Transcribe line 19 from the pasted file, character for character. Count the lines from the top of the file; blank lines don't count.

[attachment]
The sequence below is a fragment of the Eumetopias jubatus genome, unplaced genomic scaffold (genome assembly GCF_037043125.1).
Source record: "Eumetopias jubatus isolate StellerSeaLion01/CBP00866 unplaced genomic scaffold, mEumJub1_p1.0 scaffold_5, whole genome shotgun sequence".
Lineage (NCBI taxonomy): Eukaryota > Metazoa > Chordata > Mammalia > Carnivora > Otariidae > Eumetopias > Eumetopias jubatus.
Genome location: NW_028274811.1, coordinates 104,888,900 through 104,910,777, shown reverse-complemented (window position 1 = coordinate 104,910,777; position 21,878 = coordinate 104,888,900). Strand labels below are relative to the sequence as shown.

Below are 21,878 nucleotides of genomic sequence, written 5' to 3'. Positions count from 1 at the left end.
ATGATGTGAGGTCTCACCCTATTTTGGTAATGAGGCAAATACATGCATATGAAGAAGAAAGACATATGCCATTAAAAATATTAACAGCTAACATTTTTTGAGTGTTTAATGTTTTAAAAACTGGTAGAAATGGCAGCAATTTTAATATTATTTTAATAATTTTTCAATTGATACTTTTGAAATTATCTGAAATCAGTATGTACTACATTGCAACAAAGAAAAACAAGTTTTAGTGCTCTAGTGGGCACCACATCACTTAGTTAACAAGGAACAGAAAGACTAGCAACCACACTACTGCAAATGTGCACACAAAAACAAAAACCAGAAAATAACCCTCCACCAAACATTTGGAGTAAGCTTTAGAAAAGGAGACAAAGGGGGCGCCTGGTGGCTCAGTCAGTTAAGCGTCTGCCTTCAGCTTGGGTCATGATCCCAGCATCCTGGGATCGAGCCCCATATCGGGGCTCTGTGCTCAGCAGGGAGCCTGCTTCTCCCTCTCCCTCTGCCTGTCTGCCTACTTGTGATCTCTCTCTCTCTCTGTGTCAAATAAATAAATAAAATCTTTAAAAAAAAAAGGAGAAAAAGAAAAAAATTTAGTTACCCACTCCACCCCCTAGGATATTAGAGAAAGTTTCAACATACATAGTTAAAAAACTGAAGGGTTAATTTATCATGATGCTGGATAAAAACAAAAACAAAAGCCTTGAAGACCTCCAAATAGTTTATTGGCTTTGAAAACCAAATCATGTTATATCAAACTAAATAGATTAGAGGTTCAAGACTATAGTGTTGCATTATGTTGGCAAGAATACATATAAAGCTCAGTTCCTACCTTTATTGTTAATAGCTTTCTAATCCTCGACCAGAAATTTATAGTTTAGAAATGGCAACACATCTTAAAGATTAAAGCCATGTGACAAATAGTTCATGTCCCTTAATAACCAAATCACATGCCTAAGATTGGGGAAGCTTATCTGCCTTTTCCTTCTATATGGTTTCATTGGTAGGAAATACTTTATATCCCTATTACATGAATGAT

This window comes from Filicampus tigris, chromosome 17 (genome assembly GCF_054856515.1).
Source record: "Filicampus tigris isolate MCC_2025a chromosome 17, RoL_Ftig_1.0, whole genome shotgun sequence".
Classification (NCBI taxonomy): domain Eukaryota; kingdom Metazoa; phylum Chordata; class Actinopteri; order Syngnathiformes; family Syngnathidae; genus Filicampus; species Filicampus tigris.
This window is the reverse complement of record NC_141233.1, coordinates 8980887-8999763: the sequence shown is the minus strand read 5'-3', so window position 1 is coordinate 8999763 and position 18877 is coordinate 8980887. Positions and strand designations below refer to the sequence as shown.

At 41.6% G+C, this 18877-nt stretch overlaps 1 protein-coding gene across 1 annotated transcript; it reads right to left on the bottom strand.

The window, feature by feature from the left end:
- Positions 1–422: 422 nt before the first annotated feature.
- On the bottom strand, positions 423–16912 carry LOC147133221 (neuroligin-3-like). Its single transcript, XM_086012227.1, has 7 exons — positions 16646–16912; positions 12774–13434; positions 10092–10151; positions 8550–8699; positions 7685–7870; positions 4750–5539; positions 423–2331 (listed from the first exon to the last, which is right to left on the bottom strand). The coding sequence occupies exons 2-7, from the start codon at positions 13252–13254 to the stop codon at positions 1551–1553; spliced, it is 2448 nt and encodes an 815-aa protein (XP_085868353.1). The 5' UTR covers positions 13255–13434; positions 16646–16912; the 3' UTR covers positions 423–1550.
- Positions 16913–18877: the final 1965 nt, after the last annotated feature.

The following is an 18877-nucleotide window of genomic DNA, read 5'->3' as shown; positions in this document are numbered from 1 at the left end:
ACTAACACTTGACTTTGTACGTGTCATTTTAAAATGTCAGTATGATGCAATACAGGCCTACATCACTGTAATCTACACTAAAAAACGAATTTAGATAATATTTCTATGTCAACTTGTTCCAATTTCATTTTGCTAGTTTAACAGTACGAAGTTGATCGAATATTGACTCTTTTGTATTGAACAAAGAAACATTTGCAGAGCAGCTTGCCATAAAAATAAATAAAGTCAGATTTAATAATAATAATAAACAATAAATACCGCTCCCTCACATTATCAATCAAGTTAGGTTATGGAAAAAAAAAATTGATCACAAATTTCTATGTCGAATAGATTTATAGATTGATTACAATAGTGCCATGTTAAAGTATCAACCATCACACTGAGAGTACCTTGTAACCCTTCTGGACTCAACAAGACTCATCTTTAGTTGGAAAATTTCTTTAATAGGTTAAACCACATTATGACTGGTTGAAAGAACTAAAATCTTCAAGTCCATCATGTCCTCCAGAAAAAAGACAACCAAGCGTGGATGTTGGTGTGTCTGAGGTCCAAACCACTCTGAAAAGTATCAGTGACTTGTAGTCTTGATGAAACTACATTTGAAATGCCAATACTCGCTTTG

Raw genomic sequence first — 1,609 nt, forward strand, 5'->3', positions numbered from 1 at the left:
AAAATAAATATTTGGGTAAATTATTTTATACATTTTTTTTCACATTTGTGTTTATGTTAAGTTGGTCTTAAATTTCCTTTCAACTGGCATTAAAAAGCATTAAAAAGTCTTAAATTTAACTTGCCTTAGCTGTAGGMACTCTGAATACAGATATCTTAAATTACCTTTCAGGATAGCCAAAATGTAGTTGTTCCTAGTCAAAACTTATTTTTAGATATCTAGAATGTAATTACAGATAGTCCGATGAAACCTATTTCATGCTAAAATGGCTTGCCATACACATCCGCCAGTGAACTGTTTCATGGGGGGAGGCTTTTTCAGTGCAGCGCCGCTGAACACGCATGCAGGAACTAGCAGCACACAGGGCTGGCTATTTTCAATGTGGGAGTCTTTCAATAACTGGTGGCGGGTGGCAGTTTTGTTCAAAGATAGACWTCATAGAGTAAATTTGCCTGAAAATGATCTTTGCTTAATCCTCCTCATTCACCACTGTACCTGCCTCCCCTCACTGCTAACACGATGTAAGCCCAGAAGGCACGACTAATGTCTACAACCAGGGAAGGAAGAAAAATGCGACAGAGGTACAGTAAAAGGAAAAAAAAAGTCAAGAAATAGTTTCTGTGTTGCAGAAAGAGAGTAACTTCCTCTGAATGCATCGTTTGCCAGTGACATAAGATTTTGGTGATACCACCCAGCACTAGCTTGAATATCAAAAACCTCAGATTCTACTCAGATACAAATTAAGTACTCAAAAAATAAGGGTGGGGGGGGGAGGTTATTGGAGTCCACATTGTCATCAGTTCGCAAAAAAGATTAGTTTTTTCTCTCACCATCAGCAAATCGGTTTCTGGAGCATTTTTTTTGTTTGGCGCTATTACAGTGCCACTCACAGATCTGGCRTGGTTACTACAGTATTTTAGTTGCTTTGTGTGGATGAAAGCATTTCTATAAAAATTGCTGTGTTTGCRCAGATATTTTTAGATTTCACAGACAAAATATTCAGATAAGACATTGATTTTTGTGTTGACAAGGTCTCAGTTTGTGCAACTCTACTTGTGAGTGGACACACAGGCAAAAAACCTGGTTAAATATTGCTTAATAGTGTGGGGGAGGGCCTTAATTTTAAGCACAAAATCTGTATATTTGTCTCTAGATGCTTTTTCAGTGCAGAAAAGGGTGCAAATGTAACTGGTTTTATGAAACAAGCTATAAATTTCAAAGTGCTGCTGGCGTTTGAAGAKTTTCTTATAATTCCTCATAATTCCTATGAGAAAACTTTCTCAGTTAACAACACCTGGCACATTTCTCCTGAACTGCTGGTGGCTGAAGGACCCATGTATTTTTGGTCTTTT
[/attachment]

AAAATAAATATTTGGGTAAATTATTTTATACATTTTTTTTCACATTTGTGTTTATGTTAAGTTGGTCTTAAATTTCCTTTCAACTGGCATTAAAAAGCATTAAAAAGTCTTAAATTTAACTTGCCTTAGCTGTAGGMACTCTGAATACAGATATCTTAAATTACCTTTCAGGATAGCCAAAATGTAGTTGTTCCTAGTCAAAACTTATTTTTAGATATCTAGAATGTAATTACAGATAGTCCGATGAAACCTATTTCATGCTAAAATGGCTTGCCATACACATCCGCCAGTGAACTGTTTCATGGGGGGAGGCTTTTTCAGTGCAGCGCCGCTGAACACGCATGCAGGAACTAGCAGCACACAGGGCTGGCTATTTTCAATGTGGGAGTCTTTCAATAACTGGTGGCGGGTGGCAGTTTTGTTCAAAGATAGACWTCATAGAGTAAATTTGCCTGAAAATGATCTTTGCTTAATCCTCCTCATTCACCACTGTACCTGCCTCCCCTCACTGCTAACACGATGTAAGCCCAGAAGGCACGACTAATGTCTACAACCAGGGAAGGAAGAAAAATGCGACAGAGGTACAGTAAAAGGAAAAAAAAAGTCAAGAAATAGTTTCTGTGTTGCAGAAAGAGAGTAACTTCCTCTGAATGCATCGTTTGCCAGTGACATAAGATTTTGGTGATACCACCCAGCACTAGCTTGAATATCAAAAACCTCAGATTCTACTCAGATACAAATTAAGTACTCAAAAAATAAGGGTGGGGGGGGGAGGTTATTGGAGTCCACATTGTCATCAGTTCGCAAAAAAGATTAGTTTTTTCTCTCACCATCAGCAAATCGGTTTCTGGAGCATTTTTTTTGTTTGGCGCTATTACAGTGCCACTCACAGATCTGGCRTGGTTACTACAGTATTTTAGTTGCTTTGTGTGGATGAAAGCATTTCTATAAAAATTGCTGTGTTTGCRCAGATATTTTTAGATTTCACAGACAAAATATTCAGATAAGACATTGATTTTTGTGTTGACAAGGTCTCAGTTTGTGCAACTCTACTTGTGAGTGGACACACAGGCAAAAAACCTGGTTAAATATTGCTTAATAGTGTGGGGGAGGGCCTTAATTTTAAGCACAAAATCTGTATATTTGTCTCTAGATGCTTTTTCAGTGCAGAAAAGGGTGCAAATGTAACTGGTTTTATGAAACAAGCTATAAATTTCAAAGTGCTGCTGGCGTTTGAAGAKTTTCTTATAATTCCTCATAATTCCTATGAGAAAACTTTCTCAGTTAACAACACCTGGCACATTTCTCCTGAACTGCTGGTGGCTGAAGGACCCATGTATTTTTGGTCTTTT